by Daniel Fink, MD, Chair, The Quiet Coalition
Most of us are familiar with the Oxford English Dictionary as the worldwide arbiter of English language words–“the definitive record of the English language,” it humbly boasts–even if we use the Merriam-Webster dictionary in the U.S. But it turns out that there’s also a Cambridge Dictionary. And the Cambridge Dictionary publishes a blog about about words. The blog’s name: “About Words,” and in the December 2, 2020, post they tackled “interesting ways of saying ‘noisy.'” As writer Liz Walter notes, the word loud is itself neutral, but noisy almost implies that the sound is unreasonable or annoying.
The standard definition of noise, which I have traced back to a committee of the Acoustical Society of America in the early 1930s, is “noise is unwanted sound.” That definition has been enshrined in the definitions of the American National Standards Institute, and cited by authorities like the National Institute for Occupational Safety and Health, among many others.
Of course, I prefer my new definition of noise, “noise is unwanted and/or harmful sound.” After all, even wanted sound, such as that at a rock concert or motorsports event, can be harmful. Just calling noise “unwanted sound” also communicates a value judgment about those complaining about loud sound, implying that those who complain must have something wrong with them, being overly sensitive, neurotic, radical environmentalists, or busybodies who want to interfere with someone else’s enjoyment of loud music or motorcycles with modified exhaust pipes.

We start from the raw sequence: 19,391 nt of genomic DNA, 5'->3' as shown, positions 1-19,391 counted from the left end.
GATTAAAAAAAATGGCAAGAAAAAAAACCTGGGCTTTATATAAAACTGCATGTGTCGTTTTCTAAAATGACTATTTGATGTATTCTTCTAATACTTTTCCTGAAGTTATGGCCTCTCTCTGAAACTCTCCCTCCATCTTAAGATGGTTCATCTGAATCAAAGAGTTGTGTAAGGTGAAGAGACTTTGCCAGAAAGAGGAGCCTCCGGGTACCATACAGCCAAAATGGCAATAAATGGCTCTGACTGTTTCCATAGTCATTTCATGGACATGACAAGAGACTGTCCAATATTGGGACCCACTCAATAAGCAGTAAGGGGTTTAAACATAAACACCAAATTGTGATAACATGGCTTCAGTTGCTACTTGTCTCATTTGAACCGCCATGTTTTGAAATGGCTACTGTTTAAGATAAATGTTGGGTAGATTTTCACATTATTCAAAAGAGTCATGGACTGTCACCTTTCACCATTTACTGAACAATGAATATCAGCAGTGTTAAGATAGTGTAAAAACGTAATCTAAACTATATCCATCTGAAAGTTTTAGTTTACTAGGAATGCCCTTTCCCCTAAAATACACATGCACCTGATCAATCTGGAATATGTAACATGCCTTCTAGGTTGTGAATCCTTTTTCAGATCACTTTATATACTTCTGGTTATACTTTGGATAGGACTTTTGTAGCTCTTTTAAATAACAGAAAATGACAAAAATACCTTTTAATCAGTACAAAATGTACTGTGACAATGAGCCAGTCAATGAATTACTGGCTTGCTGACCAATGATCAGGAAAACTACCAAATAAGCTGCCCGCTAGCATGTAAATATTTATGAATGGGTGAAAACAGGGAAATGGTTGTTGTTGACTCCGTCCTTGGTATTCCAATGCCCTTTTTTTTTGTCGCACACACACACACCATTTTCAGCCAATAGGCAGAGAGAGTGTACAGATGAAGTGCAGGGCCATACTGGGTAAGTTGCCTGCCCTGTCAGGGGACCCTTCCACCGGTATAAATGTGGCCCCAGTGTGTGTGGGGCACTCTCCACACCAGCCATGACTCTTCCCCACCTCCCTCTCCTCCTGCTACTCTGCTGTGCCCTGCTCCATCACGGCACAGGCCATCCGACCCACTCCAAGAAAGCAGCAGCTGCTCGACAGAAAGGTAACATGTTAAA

Perhaps the most important thing to remember is that regardless of which formal definition one uses, or with other words or phrases one uses to describe it, noise is sound energy and noise causes auditory damage.
As I often say, if it sounds loud, it’s too loud. Avoid loud noise or insert earplugs now, or need hearing aids later.
Dr. Daniel Fink is a leading noise activist based in the Los Angeles area. He is the founding chair of The Quiet Coalition, an organization of science, health, and legal professionals concerned about the impacts of noise on health, environment, learning, productivity, and quality of life in America. Dr Fink also is the interim chair of Quiet Communities’ Health Advisory Council, and he served on the board of the American Tinnitus Association from 2015-2018.